It was Egyptian mediation that secured a ceasefire between Hamas and Israel after four days of deadly clashes. For all of the changes in Cairo since Hosni Mubarak's fall more than a year ago, there are signs that it is resuming its role as a powerhouse in the region. Especially because of the changes in Cairo, that renewed diplomacy has been a welcome development.
The violence in Gaza over the past four days, which killed more than 25 Palestinians, had taken on a logic of its own. Aside from politics, and aside from the Palestinians' legitimate right to resist the occupation, the tit-for-tat exchanges between Israel and Islamic Jihad were mindless attacks that achieved nothing. And as ever, those that suffered the most were Palestinian civilians.
Tempering this self-defeating violence is a crucial and continuing role for Egypt's leaders, both the legacy leadership of the generals and the newly emerging political class. Far more than the Mubarak regime, which was hostage to the interests of its US patrons, an elected government in Cairo will be more responsive to Egyptians' demands - and offer Palestinians a broker that has not been co-opted by American bias.
And it is in Palestinians' interest to curb the violence. The strength of the resistance is not on the battlefield and the fighting disrupts the tenuous reconciliation process between Hamas and Fatah.
Cairo occupies a singular position of influence in these events, as the former patron of President Mahmoud Abbas and, increasingly, an ally of Hamas. Prior to this ceasefire, Egypt had shown its influence - and ability to broker a deal with Israel - in the October prisoner exchange between Hamas and Israel, in which 1,027 Palestinian prisoners were released. Israel has partly reneged on that deal by rearresting Palestinian activists, which actually reinforces the need for continued diplomatic pressure.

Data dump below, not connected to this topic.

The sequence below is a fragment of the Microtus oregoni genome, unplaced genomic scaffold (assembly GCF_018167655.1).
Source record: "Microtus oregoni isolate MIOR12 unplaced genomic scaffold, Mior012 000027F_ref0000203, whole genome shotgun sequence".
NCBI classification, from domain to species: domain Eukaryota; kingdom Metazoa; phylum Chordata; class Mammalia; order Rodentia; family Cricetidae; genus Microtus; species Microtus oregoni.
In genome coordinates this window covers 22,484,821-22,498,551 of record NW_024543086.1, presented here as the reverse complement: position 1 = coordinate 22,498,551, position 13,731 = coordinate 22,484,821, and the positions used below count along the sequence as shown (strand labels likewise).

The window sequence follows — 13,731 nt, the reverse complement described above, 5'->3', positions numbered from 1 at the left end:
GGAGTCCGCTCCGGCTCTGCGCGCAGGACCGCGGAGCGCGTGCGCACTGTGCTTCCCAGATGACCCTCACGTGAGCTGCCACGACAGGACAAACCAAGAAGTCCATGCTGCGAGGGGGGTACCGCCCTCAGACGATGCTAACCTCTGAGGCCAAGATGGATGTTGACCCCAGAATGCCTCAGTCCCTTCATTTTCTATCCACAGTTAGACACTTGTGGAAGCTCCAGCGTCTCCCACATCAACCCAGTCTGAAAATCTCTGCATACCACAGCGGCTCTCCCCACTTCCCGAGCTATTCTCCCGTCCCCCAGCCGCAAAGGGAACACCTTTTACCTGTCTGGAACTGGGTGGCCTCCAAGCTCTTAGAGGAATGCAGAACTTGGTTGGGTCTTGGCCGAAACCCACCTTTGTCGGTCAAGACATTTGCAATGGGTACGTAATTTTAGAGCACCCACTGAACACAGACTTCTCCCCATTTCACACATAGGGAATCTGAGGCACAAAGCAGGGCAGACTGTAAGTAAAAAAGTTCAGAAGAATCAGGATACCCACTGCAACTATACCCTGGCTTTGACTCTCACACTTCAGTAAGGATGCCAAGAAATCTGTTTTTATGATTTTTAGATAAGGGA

There is no question that Egypt is busy with its own challenges as the presidential elections get underway. Its domestic politics will affect the region, and in turn be influenced by regional events. In the need for leadership - in the row with Iran, the violence in Syria and the vacuum that is the Arab-Israeli peace process - Egypt has a crucial role.
Before the fall of the Mubarak regime, Egypt was simply perceived as an inadequate broker. That perception has already changed and several Palestinian leaders have spoken in its favour.
Amid the Arab risings, and the crisis in Palestinian unity and resistance, Egypt must play a stronger role. As it gets its own house in order, its neighbours stand to benefit.